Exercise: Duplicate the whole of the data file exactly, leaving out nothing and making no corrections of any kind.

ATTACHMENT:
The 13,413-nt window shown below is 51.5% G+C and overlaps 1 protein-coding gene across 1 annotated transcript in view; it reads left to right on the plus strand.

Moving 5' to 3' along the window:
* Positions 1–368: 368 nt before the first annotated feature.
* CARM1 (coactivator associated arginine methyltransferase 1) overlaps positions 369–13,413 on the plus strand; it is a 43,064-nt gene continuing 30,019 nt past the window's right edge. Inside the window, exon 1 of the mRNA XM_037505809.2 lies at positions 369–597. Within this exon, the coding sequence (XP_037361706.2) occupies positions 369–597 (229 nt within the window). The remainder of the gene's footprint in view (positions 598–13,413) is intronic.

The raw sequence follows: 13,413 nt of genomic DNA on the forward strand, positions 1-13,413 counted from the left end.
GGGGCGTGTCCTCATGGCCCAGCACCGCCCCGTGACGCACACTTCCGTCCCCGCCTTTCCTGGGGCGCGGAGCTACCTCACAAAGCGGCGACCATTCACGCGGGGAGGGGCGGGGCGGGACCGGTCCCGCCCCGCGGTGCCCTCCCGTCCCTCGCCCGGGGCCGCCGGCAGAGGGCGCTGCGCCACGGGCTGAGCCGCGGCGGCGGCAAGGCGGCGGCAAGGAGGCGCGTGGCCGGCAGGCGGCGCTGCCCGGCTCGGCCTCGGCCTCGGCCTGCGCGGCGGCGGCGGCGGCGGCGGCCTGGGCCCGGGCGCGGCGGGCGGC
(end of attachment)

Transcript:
The 13,413-nt window shown below is 51.5% G+C and overlaps 1 protein-coding gene across 1 annotated transcript in view; it reads left to right on the plus strand.

Moving 5' to 3' along the window:
* Positions 1–368: 368 nt before the first annotated feature.
* CARM1 (coactivator associated arginine methyltransferase 1) overlaps positions 369–13,413 on the plus strand; it is a 43,064-nt gene continuing 30,019 nt past the window's right edge. Inside the window, exon 1 of the mRNA XM_037505809.2 lies at positions 369–597. Within this exon, the coding sequence (XP_037361706.2) occupies positions 369–597 (229 nt within the window). The remainder of the gene's footprint in view (positions 598–13,413) is intronic.

The raw sequence follows: 13,413 nt of genomic DNA on the forward strand, positions 1-13,413 counted from the left end.
GGGGCGTGTCCTCATGGCCCAGCACCGCCCCGTGACGCACACTTCCGTCCCCGCCTTTCCTGGGGCGCGGAGCTACCTCACAAAGCGGCGACCATTCACGCGGGGAGGGGCGGGGCGGGACCGGTCCCGCCCCGCGGTGCCCTCCCGTCCCTCGCCCGGGGCCGCCGGCAGAGGGCGCTGCGCCACGGGCTGAGCCGCGGCGGCGGCAAGGCGGCGGCAAGGAGGCGCGTGGCCGGCAGGCGGCGCTGCCCGGCTCGGCCTCGGCCTCGGCCTGCGCGGCGGCGGCGGCGGCGGCGGCCTGGGCCCGGGCGCGGCGGGCGGC